The UK and the EU finalised the Trade and Cooperation Agreement (TCA) on Thursday 24 December. Policy and Public Affairs Manager Theo Plowman explores what the new agreement could mean for the landscape sector.
At the eleventh hour on Christmas Eve, the UK and the EU finalised the UK-EU Trade and Cooperation Agreement (TCA).
The new agreement is distinct from the previous EU membership deal in several ways. The deal goes beyond a normal free trade agreement, and avoids many of the pitfalls of a no-deal Brexit.
At this early stage, the deal represents an important foundation for implementation. But mechanisms established in a deal will invariably look different to the reality of how businesses and people will navigate this new framework.
Note this is a developing policy area with ongoing work both internally and with our partners therefore it is subject to change.
New immigration system and impact on Erasmus
With severe skill shortages already existing in the sector, the loss of seamless access to high-skilled labour from Europe is a huge loss. However, we welcome the new system’s streamlining of the previous process. Importantly, landscape architecture remains on the shortage occupation list.
For practices, there are new routes of entry to take advantage of. The Skilled Worker Route essentially replaces the Tier 2 visa pathway. Anyone recruited from outside the UK via this route needs to demonstrate that:
- they have a job offer from a Home Office-licensed sponsor
- they speak English at the required level
- the job offer is at the required skill level of RQF3 or above (equivalent to A level)
- they’ll be paid the higher of at least £25,600 or the ‘going rate’ for the job offer (this can be reduced to £20,480 if the candidate has a job offer in a shortage occupation – this includes landscape architects, under SOC code 2431)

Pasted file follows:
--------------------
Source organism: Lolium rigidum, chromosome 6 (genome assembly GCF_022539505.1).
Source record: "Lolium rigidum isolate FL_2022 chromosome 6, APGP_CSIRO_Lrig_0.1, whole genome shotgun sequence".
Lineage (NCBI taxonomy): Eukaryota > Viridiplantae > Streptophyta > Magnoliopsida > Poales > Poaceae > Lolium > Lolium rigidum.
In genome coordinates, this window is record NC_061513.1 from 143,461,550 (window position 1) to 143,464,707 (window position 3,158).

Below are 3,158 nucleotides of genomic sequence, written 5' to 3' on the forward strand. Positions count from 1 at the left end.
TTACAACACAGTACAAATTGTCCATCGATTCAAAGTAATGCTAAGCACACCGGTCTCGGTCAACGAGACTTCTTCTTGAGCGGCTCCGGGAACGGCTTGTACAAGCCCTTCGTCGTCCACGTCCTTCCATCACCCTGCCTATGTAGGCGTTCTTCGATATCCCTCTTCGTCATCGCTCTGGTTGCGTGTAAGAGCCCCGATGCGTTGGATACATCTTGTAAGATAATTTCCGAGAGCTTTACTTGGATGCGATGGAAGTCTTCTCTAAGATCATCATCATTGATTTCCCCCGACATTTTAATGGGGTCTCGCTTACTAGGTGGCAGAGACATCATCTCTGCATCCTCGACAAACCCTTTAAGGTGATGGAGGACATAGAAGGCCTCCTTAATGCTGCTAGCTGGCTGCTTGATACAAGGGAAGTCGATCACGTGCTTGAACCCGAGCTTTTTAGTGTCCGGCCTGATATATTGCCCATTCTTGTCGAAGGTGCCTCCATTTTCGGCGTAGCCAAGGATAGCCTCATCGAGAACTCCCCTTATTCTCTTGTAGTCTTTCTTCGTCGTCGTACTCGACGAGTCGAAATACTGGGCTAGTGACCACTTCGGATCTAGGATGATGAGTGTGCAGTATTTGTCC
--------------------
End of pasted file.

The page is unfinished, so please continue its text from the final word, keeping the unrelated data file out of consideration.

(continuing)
If you’re already a licensed Tier 2 (General) visa sponsor, you’ll be automatically granted a new Skilled Worker licence. If you want to sponsor migrants, you should apply for a sponsor licence now.
It’s a loss that UK students will no longer be able to take advantage of Erasmus scheme, a program that has delivered clear benefits for young people. We’re looking to work with government to ensure that the new Turing scheme is inclusive, valuable, and can help ease skills issues in the sector.
The government has outlined how it will maintain professional recognition following the withdrawal from the EU. While we anticipate our sector will be largely unaffected – due to the landscape profession having a less restrictive recognition system – it helps that the government will maintain a system of recognition for EEA nationals.
Any changes in professional recognition in the immediate aftermath of this deal should leave the landscape profession unscathed. Nevertheless, the LI is currently working with the Department for Business, Energy and Industrial Strategy (BEIS) to explore options for new mutual recognition agreements (MRAs), which measures outlined in the TCA permit to be established with non-EEA states (page 770).